MR. SELOUS may fairly be called a pioneer. The habits of some few wild animals, such as bees and ants, which can be observed without much difficulty, have been carefully studied; but, except in rare and isolated instances, wild birds have never been made the object of prolonged and patient watching. Since the days of White, Naumann and Montagu, the energies of ornithologists have been devoted rather to problems of classification and distribution than to the “life and conversation” of the birds, and though books by field-naturalists (real and so-called) have been legion, few of them have thrown much light upon problems of animal life and intelligence. Curiosities of bird-life are constantly reported, but the every-day habits of common birds have not been patiently and persistently studied. This work has now been begun by Mr. Selous with admirable accuracy and self-restraint, and his book should have a most wholesome effect on our rising generation of ornithologists, who need to realise that there is a vast field of work still left for them in this country, and that it is not necessary for them to travel long distances in order to make themselves useful or famous.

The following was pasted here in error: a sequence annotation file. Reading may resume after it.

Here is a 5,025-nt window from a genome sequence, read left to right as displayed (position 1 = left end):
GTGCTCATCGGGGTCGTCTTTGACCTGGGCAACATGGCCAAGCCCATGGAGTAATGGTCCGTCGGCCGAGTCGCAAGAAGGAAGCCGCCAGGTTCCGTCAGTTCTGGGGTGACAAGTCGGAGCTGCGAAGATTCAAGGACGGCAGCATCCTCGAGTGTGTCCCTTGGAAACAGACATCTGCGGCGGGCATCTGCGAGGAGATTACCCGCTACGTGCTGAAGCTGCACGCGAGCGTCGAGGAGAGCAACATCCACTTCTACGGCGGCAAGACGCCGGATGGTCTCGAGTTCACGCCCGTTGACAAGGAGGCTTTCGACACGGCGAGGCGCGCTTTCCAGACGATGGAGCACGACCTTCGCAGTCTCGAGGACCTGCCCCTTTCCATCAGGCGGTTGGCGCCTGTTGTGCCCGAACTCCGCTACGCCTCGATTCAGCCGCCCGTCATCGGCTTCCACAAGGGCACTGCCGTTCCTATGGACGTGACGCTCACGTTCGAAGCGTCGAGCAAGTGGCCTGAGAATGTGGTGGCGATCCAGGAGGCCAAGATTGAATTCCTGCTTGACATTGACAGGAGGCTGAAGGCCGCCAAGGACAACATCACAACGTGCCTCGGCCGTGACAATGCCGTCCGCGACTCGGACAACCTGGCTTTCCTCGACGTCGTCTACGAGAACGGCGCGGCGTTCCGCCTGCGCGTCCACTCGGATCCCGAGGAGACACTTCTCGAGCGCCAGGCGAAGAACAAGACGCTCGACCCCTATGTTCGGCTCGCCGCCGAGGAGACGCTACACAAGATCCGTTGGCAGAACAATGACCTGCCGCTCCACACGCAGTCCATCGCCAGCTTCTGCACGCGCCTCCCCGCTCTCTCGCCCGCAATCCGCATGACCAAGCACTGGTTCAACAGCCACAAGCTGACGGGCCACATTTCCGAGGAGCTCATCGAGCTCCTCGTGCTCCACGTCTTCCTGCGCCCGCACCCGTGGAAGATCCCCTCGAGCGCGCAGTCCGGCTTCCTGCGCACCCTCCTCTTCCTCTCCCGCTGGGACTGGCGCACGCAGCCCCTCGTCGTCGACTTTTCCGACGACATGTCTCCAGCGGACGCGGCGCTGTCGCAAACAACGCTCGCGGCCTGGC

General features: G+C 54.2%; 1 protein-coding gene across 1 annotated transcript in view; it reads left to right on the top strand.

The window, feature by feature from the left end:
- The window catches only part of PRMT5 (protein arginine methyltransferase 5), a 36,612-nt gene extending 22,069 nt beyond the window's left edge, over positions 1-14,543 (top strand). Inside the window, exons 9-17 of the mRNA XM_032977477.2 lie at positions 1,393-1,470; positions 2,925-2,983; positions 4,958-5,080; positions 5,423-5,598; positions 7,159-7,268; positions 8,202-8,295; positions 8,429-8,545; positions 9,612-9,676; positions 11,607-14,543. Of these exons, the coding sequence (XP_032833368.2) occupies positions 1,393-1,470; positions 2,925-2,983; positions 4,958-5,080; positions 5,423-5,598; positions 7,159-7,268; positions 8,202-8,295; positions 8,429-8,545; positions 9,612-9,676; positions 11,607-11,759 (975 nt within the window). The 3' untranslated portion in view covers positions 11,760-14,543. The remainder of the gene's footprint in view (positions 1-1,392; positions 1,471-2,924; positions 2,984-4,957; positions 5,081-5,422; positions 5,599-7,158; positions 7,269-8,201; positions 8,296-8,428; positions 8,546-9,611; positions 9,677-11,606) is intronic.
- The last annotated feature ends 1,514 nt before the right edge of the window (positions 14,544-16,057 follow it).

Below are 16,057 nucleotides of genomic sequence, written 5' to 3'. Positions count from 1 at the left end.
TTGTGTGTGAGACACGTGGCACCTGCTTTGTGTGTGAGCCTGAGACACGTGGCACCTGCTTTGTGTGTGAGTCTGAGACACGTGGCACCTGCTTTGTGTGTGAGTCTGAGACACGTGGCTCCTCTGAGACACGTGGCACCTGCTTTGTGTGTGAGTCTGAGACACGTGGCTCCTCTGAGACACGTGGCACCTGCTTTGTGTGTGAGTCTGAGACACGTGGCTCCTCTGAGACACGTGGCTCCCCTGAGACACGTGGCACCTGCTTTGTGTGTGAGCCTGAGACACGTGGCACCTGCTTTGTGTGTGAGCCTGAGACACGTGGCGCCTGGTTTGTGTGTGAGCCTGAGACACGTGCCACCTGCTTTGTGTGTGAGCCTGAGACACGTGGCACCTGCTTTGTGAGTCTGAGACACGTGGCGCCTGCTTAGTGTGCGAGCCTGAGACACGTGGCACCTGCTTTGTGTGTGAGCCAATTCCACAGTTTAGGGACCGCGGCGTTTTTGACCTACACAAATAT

By Edmund Selous. Pp. 337. The Haddon Hall Library. (London: J. M. Dent and Co., 1901.) Price 7s. 6d.
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Bird Watching . Nature 64, 325 (1901). https://doi.org/10.1038/064325c0